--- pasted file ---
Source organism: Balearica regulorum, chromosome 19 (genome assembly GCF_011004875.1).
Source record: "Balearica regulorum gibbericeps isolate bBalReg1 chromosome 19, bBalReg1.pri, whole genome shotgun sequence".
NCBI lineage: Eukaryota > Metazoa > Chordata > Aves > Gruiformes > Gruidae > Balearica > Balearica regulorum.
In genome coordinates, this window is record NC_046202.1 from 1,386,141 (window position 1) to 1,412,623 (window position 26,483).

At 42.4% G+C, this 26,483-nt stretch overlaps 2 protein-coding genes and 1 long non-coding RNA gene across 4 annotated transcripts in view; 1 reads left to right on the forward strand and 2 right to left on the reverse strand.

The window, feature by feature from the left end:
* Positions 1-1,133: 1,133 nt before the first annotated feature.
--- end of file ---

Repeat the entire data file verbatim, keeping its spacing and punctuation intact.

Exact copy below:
Source organism: Balearica regulorum, chromosome 19 (genome assembly GCF_011004875.1).
Source record: "Balearica regulorum gibbericeps isolate bBalReg1 chromosome 19, bBalReg1.pri, whole genome shotgun sequence".
NCBI lineage: Eukaryota > Metazoa > Chordata > Aves > Gruiformes > Gruidae > Balearica > Balearica regulorum.
In genome coordinates, this window is record NC_046202.1 from 1,386,141 (window position 1) to 1,412,623 (window position 26,483).

At 42.4% G+C, this 26,483-nt stretch overlaps 2 protein-coding genes and 1 long non-coding RNA gene across 4 annotated transcripts in view; 1 reads left to right on the forward strand and 2 right to left on the reverse strand.

The window, feature by feature from the left end:
* Positions 1-1,133: 1,133 nt before the first annotated feature.